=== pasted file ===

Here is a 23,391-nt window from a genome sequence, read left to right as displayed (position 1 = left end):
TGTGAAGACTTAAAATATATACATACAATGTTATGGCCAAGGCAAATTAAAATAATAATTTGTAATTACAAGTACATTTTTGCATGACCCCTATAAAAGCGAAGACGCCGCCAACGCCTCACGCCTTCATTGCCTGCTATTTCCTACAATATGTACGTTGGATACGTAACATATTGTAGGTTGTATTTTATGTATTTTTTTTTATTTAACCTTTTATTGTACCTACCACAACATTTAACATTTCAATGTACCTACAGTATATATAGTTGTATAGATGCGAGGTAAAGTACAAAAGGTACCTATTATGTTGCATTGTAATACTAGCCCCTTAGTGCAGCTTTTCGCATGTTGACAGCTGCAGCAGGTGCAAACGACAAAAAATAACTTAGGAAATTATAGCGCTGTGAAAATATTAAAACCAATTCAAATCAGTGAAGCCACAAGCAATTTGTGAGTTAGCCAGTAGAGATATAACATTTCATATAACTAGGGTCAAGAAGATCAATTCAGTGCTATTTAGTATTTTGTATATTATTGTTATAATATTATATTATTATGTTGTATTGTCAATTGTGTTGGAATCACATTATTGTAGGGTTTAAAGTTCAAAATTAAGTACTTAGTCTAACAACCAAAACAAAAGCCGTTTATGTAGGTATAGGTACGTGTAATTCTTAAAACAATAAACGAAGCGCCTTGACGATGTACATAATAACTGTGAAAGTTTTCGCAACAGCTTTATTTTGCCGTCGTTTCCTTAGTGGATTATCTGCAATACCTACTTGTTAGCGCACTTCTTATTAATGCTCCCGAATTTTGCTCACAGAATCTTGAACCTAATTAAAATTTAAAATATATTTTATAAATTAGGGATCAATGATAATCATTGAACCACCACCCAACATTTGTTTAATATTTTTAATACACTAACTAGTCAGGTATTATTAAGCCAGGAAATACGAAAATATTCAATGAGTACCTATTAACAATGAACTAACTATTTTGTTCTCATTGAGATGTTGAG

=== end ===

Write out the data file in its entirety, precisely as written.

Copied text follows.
Here is a 23,391-nt window from a genome sequence, read left to right as displayed (position 1 = left end):
TGTGAAGACTTAAAATATATACATACAATGTTATGGCCAAGGCAAATTAAAATAATAATTTGTAATTACAAGTACATTTTTGCATGACCCCTATAAAAGCGAAGACGCCGCCAACGCCTCACGCCTTCATTGCCTGCTATTTCCTACAATATGTACGTTGGATACGTAACATATTGTAGGTTGTATTTTATGTATTTTTTTTTATTTAACCTTTTATTGTACCTACCACAACATTTAACATTTCAATGTACCTACAGTATATATAGTTGTATAGATGCGAGGTAAAGTACAAAAGGTACCTATTATGTTGCATTGTAATACTAGCCCCTTAGTGCAGCTTTTCGCATGTTGACAGCTGCAGCAGGTGCAAACGACAAAAAATAACTTAGGAAATTATAGCGCTGTGAAAATATTAAAACCAATTCAAATCAGTGAAGCCACAAGCAATTTGTGAGTTAGCCAGTAGAGATATAACATTTCATATAACTAGGGTCAAGAAGATCAATTCAGTGCTATTTAGTATTTTGTATATTATTGTTATAATATTATATTATTATGTTGTATTGTCAATTGTGTTGGAATCACATTATTGTAGGGTTTAAAGTTCAAAATTAAGTACTTAGTCTAACAACCAAAACAAAAGCCGTTTATGTAGGTATAGGTACGTGTAATTCTTAAAACAATAAACGAAGCGCCTTGACGATGTACATAATAACTGTGAAAGTTTTCGCAACAGCTTTATTTTGCCGTCGTTTCCTTAGTGGATTATCTGCAATACCTACTTGTTAGCGCACTTCTTATTAATGCTCCCGAATTTTGCTCACAGAATCTTGAACCTAATTAAAATTTAAAATATATTTTATAAATTAGGGATCAATGATAATCATTGAACCACCACCCAACATTTGTTTAATATTTTTAATACACTAACTAGTCAGGTATTATTAAGCCAGGAAATACGAAAATATTCAATGAGTACCTATTAACAATGAACTAACTATTTTGTTCTCATTGAGATGTTGAG